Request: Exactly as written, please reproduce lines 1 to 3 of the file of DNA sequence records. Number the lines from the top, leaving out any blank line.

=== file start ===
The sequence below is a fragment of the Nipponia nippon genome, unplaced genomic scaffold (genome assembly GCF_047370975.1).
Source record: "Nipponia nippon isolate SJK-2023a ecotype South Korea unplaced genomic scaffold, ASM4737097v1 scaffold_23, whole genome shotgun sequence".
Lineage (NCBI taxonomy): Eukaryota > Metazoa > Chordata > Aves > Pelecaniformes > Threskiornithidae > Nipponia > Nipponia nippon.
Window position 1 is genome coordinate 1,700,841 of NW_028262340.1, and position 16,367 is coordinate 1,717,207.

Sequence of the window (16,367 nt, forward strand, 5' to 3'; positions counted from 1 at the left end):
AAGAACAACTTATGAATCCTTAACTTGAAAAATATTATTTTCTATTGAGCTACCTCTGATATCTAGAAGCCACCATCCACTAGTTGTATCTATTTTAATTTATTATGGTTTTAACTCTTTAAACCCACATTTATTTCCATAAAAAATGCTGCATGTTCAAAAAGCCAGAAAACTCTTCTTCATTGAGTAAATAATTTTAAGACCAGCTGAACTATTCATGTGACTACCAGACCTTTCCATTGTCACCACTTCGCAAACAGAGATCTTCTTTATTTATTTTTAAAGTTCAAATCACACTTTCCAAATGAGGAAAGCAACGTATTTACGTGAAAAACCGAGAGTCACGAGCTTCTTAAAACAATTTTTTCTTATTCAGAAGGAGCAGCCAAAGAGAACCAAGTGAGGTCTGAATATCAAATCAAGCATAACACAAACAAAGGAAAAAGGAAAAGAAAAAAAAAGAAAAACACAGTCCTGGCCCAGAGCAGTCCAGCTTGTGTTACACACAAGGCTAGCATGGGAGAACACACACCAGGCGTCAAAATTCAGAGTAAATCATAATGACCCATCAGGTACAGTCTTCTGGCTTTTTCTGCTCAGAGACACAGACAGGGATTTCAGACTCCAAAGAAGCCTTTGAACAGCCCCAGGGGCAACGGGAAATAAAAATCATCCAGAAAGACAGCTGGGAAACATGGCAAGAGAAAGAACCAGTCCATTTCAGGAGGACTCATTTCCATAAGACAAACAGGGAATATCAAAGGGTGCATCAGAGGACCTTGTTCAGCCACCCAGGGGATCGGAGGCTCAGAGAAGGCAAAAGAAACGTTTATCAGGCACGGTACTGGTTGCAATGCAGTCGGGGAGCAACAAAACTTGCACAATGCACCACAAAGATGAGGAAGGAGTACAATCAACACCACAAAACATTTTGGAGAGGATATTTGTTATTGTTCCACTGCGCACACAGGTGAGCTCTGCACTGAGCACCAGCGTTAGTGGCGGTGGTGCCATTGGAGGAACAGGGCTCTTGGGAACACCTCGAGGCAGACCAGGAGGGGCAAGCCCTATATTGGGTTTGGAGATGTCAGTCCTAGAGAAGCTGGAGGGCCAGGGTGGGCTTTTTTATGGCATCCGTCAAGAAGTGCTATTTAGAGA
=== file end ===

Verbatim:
The sequence below is a fragment of the Nipponia nippon genome, unplaced genomic scaffold (genome assembly GCF_047370975.1).
Source record: "Nipponia nippon isolate SJK-2023a ecotype South Korea unplaced genomic scaffold, ASM4737097v1 scaffold_23, whole genome shotgun sequence".
Lineage (NCBI taxonomy): Eukaryota > Metazoa > Chordata > Aves > Pelecaniformes > Threskiornithidae > Nipponia > Nipponia nippon.